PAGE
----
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Author: Subject: Calcium Silicate from concrete rubble?
nikotyna1939
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[*] posted on 18-3-2024 at 02:20
theoretical repursposing


i also just want to know is there another feasible ways to recycle concrete rubble other than Construction aggregate and fillings




[Edited on 18-3-2024 by nikotyna1939]

[Edited on 18-3-2024 by nikotyna1939]
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bnull
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[*] posted on 18-3-2024 at 02:31


Quote: Originally posted by nikotyna1939  
i also just want to know is there other ways to recycle concrete rubble other than Construction aggregate or fillings

Fertilizer. Concrete is rich in calcium (of course), magnesium, and iron, and is a source of silicon for rice and other cultures. It can also be used to adjust the pH of soil.

[Edited on 18-3-2024 by bnull]




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nikotyna1939
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[*] posted on 18-3-2024 at 02:34
Calcium chloride + silica= product ?


what is the main product of reacting Calcium chloride + silica at room tempreature in water ?
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nikotyna1939
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[*] posted on 18-3-2024 at 02:37
very useful products


i meant other very high valued useful products for recycling
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bnull
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[*] posted on 18-3-2024 at 02:48


Quote: Originally posted by nikotyna1939  
what is the main product of reacting Calcium chloride + silica at room tempreature in water ?

Silica is sparingly soluble in water (about 120mg/L). The best case scenario is a light coat of calcium silicate of indefinite composition on the silica particles. It will take years to make an usable quantity of CaxSiyOz.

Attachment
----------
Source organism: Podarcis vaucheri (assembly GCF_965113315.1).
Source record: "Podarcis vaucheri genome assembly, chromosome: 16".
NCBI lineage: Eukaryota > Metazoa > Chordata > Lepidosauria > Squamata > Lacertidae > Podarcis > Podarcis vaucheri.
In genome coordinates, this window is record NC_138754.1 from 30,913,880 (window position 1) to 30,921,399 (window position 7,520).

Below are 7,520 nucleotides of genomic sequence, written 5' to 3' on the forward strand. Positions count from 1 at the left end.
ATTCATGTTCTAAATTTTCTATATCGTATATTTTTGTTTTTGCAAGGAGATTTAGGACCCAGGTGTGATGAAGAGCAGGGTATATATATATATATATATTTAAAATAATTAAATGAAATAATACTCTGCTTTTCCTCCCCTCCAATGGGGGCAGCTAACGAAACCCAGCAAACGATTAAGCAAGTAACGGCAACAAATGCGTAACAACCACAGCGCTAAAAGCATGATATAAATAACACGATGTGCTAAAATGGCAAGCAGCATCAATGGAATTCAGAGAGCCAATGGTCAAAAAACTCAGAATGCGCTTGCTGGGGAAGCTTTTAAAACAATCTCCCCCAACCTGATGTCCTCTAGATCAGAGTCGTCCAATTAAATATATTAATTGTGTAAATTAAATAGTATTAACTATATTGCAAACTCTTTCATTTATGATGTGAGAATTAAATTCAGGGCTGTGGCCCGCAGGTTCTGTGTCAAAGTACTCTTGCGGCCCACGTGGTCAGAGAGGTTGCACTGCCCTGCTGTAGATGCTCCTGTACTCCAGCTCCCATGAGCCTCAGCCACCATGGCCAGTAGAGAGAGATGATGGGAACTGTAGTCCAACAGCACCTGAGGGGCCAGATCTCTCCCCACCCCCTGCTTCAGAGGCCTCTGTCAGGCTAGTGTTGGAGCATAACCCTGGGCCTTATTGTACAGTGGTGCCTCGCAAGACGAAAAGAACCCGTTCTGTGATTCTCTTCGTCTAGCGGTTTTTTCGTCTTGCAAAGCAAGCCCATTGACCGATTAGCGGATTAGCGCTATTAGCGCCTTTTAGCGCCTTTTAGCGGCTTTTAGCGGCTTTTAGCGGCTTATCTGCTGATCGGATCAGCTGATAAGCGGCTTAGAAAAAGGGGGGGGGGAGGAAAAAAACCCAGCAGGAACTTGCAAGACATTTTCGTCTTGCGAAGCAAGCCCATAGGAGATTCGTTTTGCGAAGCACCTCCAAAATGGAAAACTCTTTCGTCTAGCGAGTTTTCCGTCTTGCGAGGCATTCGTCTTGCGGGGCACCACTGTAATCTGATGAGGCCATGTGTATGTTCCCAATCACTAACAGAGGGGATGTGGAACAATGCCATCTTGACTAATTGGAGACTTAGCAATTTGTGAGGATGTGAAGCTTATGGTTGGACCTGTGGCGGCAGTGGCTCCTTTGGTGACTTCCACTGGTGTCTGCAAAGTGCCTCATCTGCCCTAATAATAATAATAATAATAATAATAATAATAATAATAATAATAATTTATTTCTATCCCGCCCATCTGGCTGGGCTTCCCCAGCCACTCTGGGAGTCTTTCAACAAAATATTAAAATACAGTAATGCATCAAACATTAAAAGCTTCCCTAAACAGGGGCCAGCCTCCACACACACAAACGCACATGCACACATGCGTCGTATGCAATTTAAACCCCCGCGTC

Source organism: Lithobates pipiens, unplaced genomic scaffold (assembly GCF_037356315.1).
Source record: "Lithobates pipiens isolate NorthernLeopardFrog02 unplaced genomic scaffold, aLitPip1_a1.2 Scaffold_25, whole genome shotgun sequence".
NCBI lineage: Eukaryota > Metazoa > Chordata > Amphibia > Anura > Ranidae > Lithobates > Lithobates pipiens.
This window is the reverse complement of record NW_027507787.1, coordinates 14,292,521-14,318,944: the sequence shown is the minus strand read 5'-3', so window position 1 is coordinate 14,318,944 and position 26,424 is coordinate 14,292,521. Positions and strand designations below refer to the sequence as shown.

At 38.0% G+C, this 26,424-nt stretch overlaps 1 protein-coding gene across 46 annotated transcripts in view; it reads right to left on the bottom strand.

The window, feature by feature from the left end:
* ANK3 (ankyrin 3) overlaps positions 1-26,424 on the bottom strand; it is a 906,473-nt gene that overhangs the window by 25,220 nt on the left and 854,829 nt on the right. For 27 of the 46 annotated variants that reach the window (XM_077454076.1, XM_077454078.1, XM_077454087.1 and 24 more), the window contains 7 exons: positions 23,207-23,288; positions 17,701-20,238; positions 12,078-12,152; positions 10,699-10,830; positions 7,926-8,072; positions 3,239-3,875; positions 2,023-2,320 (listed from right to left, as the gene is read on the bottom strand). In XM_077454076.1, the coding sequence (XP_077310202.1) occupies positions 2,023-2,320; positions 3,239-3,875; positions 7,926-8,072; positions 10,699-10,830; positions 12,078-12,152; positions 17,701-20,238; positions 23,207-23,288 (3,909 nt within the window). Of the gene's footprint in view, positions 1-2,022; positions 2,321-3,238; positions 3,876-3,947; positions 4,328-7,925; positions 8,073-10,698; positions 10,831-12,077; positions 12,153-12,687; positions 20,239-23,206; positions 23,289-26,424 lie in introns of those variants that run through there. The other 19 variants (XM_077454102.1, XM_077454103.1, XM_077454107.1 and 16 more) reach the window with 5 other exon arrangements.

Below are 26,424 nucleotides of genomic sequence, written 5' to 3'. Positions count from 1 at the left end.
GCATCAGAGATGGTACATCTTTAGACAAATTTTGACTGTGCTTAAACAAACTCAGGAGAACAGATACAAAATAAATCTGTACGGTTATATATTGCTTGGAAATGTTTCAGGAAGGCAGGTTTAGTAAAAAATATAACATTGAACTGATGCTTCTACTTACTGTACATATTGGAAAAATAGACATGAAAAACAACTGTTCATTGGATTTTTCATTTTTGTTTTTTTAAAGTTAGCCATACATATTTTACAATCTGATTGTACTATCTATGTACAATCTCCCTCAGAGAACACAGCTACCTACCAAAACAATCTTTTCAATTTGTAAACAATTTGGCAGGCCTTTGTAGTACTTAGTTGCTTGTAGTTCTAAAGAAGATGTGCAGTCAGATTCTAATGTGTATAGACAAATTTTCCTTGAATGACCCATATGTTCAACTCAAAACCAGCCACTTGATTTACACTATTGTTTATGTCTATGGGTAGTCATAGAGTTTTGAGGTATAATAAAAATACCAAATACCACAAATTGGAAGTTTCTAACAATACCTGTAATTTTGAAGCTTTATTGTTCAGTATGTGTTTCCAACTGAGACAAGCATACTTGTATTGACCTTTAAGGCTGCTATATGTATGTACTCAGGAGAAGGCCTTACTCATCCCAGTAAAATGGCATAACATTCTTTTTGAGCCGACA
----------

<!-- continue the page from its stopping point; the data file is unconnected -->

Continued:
Quote: Originally posted by nikotyna1939  
i meant other very high valued useful products for recycling

Let me guess: you have a huge pile of rubble lying in your backyard and you want to make money with it. Forget it. Concrete recycling is only economically viable for the industry.

Unless you want to work in landscape designing.

[Edited on 18-3-2024 by bnull]




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[*] posted on 18-3-2024 at 07:13


Quote: Originally posted by bnull  
Quote: Originally posted by nikotyna1939  
what is the main product of reacting Calcium chloride + silica at room tempreature in water ?

Silica is sparingly soluble in water (about 120mg/L). The best case scenario is a light coat of calcium silicate of indefinite composition on the silica particles. It will take years to make an usable quantity of CaxSiyOz.

I'm afraid it would take millions of years for a chemical reaction to take place between SiO2 and CaCl2 in H2O at room temperature, and maybe even that wouldn't be enough;)
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nikotyna1939
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[*] posted on 19-3-2024 at 21:41
Preparation of Calcium Silicate from Calcium Chloride and Silica ?


What is the simple and fastest ways to prepare Calcium Silicate from Calcium Chloride and Silica for about 10 grams ?



[Edited on 20-3-2024 by nikotyna1939]
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[*] posted on 19-3-2024 at 22:05


Quote: Originally posted by nikotyna1939  
What is the simple and fastest ways to prepare Calcium Silicate from Calcium Chloride and Silic Acid for about 10 grams ?

[Edited on 20-3-2024 by nikotyna1939]


That's not the way... Silicic acid is a very weak acid that cannot easily displace HCl. You'd need extremely high temperatures for that to happen! And you might as well use SiO2...I mean, it's nonsense.
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[*] posted on 19-3-2024 at 22:26


A small amount of pure calcium silicate is better to buy;) It is sold, for example, as a pharmaceutical raw material. For example, here: https://www.drhoffmann.cz/kremicitan-vapenaty-cisty-id262.ht...
Although here this company does not sell it cheap...I believe you can find a seller who sells pure CaSiO3 in small quantities cheaply...